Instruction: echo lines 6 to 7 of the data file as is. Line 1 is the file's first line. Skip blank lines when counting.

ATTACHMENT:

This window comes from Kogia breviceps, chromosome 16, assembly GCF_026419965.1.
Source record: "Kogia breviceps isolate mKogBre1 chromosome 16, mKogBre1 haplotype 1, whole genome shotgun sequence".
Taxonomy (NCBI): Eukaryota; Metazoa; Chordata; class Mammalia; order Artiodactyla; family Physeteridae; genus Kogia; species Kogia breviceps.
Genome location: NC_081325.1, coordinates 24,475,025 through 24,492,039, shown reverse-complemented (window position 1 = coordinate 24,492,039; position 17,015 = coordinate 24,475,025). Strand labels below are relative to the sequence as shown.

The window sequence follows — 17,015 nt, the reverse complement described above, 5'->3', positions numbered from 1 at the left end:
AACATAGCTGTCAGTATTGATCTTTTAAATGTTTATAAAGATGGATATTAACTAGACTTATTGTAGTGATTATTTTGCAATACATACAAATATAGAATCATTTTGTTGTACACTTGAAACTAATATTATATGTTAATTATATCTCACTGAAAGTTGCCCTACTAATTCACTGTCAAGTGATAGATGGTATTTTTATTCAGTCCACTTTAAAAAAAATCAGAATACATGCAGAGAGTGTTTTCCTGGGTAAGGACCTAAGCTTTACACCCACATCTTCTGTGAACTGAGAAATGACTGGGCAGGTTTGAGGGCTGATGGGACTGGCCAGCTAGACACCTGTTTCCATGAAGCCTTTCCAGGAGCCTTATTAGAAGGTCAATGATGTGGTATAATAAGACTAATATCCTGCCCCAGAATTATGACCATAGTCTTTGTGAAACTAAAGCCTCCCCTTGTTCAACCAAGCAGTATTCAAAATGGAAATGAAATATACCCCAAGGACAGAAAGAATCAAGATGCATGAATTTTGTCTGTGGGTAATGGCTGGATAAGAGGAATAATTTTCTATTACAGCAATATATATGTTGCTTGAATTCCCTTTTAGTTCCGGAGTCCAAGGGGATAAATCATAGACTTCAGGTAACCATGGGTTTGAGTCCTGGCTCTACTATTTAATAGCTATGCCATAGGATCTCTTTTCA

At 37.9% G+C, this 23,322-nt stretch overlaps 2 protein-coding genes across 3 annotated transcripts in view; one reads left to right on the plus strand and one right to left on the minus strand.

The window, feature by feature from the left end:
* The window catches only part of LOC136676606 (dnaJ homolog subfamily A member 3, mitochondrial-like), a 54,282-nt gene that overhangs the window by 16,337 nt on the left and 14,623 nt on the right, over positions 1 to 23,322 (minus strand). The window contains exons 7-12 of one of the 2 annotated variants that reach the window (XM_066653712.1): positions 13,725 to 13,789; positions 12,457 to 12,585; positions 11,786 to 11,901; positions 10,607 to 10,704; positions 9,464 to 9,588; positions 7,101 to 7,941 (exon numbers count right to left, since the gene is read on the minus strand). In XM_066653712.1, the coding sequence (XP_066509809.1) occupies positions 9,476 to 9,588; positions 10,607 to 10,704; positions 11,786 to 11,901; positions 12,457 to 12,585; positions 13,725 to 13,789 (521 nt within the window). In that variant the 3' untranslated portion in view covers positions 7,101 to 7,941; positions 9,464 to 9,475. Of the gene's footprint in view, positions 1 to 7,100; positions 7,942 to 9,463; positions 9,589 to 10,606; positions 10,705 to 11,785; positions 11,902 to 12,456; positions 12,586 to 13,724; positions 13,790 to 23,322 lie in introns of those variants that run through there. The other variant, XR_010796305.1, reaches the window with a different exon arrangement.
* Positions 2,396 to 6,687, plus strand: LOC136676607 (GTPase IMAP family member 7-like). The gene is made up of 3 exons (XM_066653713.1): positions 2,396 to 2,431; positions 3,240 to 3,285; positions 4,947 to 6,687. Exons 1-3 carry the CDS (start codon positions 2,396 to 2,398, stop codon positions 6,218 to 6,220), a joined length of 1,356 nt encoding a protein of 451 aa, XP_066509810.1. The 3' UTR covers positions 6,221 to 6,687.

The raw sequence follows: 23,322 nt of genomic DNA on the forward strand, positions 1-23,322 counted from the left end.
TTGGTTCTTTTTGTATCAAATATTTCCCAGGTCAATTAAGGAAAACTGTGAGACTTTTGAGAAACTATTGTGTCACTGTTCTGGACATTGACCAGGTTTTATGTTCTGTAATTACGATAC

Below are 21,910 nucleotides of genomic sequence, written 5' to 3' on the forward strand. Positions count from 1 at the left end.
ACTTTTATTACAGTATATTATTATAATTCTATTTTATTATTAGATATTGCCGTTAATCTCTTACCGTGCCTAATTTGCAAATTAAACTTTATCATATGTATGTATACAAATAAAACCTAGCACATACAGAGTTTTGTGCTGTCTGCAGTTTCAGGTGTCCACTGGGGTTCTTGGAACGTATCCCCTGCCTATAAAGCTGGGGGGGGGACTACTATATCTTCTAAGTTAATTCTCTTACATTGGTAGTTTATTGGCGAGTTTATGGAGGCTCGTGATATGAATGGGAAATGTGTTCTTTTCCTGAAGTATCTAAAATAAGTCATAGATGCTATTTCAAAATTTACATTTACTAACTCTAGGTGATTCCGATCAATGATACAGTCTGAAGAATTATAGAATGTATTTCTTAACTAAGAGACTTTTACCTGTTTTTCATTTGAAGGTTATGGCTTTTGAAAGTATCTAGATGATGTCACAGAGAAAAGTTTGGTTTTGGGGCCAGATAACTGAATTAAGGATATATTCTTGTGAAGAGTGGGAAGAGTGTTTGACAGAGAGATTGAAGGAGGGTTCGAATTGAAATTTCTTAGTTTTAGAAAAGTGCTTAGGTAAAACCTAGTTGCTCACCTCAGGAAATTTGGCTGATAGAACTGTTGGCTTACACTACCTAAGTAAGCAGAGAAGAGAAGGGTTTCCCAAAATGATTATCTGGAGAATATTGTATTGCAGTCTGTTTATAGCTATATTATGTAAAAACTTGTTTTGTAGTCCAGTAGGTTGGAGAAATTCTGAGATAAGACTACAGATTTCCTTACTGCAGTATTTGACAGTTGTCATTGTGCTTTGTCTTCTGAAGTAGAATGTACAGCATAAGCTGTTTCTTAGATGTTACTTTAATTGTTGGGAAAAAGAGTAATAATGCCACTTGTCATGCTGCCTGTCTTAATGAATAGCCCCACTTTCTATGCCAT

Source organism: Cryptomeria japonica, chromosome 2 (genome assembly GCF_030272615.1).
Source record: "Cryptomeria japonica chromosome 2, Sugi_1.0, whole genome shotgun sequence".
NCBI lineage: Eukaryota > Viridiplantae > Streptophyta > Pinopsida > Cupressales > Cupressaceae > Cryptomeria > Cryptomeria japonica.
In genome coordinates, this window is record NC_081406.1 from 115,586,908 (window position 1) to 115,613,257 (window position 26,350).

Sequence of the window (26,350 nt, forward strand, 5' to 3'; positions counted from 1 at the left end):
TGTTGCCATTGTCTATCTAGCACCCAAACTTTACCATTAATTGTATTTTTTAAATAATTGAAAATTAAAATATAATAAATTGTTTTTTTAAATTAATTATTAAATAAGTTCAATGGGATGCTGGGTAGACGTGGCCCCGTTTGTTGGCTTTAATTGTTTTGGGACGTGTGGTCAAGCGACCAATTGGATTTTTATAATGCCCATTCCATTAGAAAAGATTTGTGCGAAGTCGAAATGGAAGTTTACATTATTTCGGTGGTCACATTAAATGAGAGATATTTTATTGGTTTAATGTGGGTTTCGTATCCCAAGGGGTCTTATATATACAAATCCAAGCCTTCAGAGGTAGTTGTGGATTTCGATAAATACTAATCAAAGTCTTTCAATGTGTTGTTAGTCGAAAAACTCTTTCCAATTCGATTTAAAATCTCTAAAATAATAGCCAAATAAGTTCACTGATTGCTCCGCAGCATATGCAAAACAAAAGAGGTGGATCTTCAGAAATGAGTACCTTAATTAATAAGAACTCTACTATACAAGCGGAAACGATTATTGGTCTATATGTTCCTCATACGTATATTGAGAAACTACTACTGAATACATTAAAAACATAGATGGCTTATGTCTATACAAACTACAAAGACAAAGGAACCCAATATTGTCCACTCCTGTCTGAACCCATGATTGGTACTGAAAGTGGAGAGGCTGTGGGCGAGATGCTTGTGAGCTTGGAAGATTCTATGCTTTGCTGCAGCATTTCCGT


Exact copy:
AACATAGCTGTCAGTATTGATCTTTTAAATGTTTATAAAGATGGATATTAACTAGACTTATTGTAGTGATTATTTTGCAATACATACAAATATAGAATCATTTTGTTGTACACTTGAAACTAATATTATATGTTAATTATATCTCACTGAAAGTTGCCCTACTAATTCACTGTCAAGTGATAGATGGTATTTTTATTCAGTCCACTTTAAAAAAAATCAGAATACATGCAGAGAGTGTTTTCCTGGGTAAGGACCTAAGCTTTACACCCACATCTTCTGTGAACTGAGAAATGACTGGGCAGGTTTGAGGGCTGATGGGACTGGCCAGCTAGACACCTGTTTCCATGAAGCCTTTCCAGGAGCCTTATTAGAAGGTCAATGATGTGGTATAATAAGACTAATATCCTGCCCCAGAATTATGACCATAGTCTTTGTGAAACTAAAGCCTCCCCTTGTTCAACCAAGCAGTATTCAAAATGGAAATGAAATATACCCCAAGGACAGAAAGAATCAAGATGCATGAATTTTGTCTGTGGGTAATGGCTGGATAAGAGGAATAATTTTCTATTACAGCAATATATATGTTGCTTGAATTCCCTTTTAGTTCCGGAGTCCAAGGGGATAAATCATAGACTTCAGGTAACCATGGGTTTGAGTCCTGGCTCTACTATTTAATAGCTATGCCATAGGATCTCTTTTCA

At 37.9% G+C, this 23,322-nt stretch overlaps 2 protein-coding genes across 3 annotated transcripts in view; one reads left to right on the plus strand and one right to left on the minus strand.